FIG. 1 is a partly cross sectional and partly diagrammatic view of the apparatus of the invention;

FIG. 2 is a modified embodiment of the apparatus shown on FIG. 1.

DESCRIPTION OF THE PREFERRED EMBODIMENTS

In the embodiment shown in FIG. 1, the apparatus comprises a closed container 1, having arranged therein an insert member 4 which carries the packages 5 or suitable packing cylinders for loose textiles and which communicates by way of the liquor circulating system 6 with a pump 2; heating and cooling systems 3,3' with steam and coolant supply means 13, 13' and condensate and coolant outlets 14, 14', respectively; a water gauge 9 with a minimum contact 10 and a miximum contact 11, and supply pipes for compressed air and chemicals. The container 1 is also equipped with a water supply system with an adjustable water quantity 8 and an outlet 7, and preferably communicates with a gas container 12 and a container 15 for the supply of chemicals during the treatment process by way of a supply valve 17 and an aerating valve 16. Horizontal or vertical baffle members 18 are arranged beneath the insert member 4 in the sump of the container and contribute to steadying the liquor at the inlet union of the pump from the container 1.

On starting up the process, the complete system can be evacuated by way of the vacuum valve 19. Thereafter, the system is preheated via the steam connection 21, the last residues of air are removed via the valve 20, and an inert gas, for example nitrogen, is introduced under pressure. With dye liquors which are compatible with air, compressed air may be introduced. When the butterfly valve 22 is closed, steaming of the textile material can be effected if desired simultaneously with the inflow of the steam; if this valve 22 remains open, the system is filled with steam without the packages themselves being traversed by the steam (diffusion).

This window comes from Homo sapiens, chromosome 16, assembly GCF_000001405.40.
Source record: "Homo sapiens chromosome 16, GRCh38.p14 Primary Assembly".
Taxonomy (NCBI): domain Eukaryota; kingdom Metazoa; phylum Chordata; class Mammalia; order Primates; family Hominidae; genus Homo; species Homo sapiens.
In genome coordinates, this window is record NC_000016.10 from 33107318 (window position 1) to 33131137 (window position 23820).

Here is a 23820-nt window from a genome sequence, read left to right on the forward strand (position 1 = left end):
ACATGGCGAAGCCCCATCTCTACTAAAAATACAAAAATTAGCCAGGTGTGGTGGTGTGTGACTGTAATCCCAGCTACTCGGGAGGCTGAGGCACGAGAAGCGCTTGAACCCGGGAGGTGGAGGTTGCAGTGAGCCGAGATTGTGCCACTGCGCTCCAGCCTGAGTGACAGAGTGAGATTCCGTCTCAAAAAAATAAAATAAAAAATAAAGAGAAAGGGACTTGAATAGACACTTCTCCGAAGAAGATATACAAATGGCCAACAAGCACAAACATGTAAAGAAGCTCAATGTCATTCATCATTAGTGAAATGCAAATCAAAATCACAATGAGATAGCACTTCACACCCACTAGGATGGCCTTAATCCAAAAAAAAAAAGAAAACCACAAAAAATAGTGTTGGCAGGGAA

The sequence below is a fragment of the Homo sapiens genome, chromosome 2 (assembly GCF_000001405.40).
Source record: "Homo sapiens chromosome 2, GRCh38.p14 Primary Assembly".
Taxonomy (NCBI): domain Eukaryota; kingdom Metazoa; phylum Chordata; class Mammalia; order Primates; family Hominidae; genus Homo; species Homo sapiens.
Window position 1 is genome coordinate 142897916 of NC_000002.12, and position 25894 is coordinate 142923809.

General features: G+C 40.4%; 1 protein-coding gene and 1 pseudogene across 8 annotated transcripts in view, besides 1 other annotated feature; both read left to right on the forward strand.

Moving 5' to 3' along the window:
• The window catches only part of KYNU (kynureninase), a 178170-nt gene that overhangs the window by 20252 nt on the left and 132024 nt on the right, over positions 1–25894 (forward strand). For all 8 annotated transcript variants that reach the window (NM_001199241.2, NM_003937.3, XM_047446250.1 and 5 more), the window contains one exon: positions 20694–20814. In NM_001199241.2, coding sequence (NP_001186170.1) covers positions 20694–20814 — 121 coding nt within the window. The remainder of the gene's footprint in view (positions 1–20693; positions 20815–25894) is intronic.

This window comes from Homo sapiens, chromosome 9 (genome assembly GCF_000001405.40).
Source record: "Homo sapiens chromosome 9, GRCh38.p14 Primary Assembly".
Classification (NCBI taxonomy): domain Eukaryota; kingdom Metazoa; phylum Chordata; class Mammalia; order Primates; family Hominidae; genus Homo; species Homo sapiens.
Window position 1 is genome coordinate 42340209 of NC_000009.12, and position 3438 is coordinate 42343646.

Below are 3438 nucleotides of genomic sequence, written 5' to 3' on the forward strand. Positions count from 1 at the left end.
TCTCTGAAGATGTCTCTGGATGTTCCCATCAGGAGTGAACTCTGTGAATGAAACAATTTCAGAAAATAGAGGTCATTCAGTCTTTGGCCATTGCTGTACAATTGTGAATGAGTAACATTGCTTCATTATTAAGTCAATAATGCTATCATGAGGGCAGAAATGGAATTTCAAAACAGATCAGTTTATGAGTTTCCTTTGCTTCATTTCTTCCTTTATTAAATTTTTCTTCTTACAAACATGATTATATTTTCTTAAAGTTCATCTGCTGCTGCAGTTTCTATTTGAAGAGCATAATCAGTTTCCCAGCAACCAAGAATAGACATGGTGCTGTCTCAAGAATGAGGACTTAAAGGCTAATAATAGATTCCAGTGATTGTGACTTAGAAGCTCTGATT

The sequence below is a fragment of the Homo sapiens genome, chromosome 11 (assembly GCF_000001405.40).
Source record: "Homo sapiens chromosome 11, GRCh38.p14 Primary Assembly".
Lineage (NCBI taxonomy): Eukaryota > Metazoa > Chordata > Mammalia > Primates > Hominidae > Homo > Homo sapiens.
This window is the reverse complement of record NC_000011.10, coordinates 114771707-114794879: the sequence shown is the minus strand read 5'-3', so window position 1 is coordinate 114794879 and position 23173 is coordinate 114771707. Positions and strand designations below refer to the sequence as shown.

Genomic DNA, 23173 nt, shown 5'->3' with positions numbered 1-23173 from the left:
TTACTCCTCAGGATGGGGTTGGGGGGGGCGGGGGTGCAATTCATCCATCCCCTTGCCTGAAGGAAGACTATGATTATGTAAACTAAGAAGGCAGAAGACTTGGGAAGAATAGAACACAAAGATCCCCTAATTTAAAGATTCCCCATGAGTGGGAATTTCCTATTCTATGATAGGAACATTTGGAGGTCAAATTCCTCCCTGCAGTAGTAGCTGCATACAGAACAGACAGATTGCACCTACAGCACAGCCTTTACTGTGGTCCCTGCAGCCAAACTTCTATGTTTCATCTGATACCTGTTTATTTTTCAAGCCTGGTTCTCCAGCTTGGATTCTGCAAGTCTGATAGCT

Preferably the suction pipe 23 is kept from the pump to the container as short as possible and is enlarged in width for example as a funnel, or as a funnel-shaped bend with a cone angle of about 8.

A liquor ratio of 1:3 to 1:6, more preferably from 1:4 to 1:5, is preferably maintained during the process. It is desirable to allow an inert gas which is under pressure to be operative on the liquor while it is flowing through the textile material. The process is carried out so that the same quantity of liquor is supplied under the same pressure to the textile material, for example, to each package or each packed cylinder, by maintaining a comparatively high flow of the liquor in the packages or packed cylinders. The flow is achieved in a simplest possible manner by way of the pump, which pumps the liquor into the interior of the packages or packed cylinders.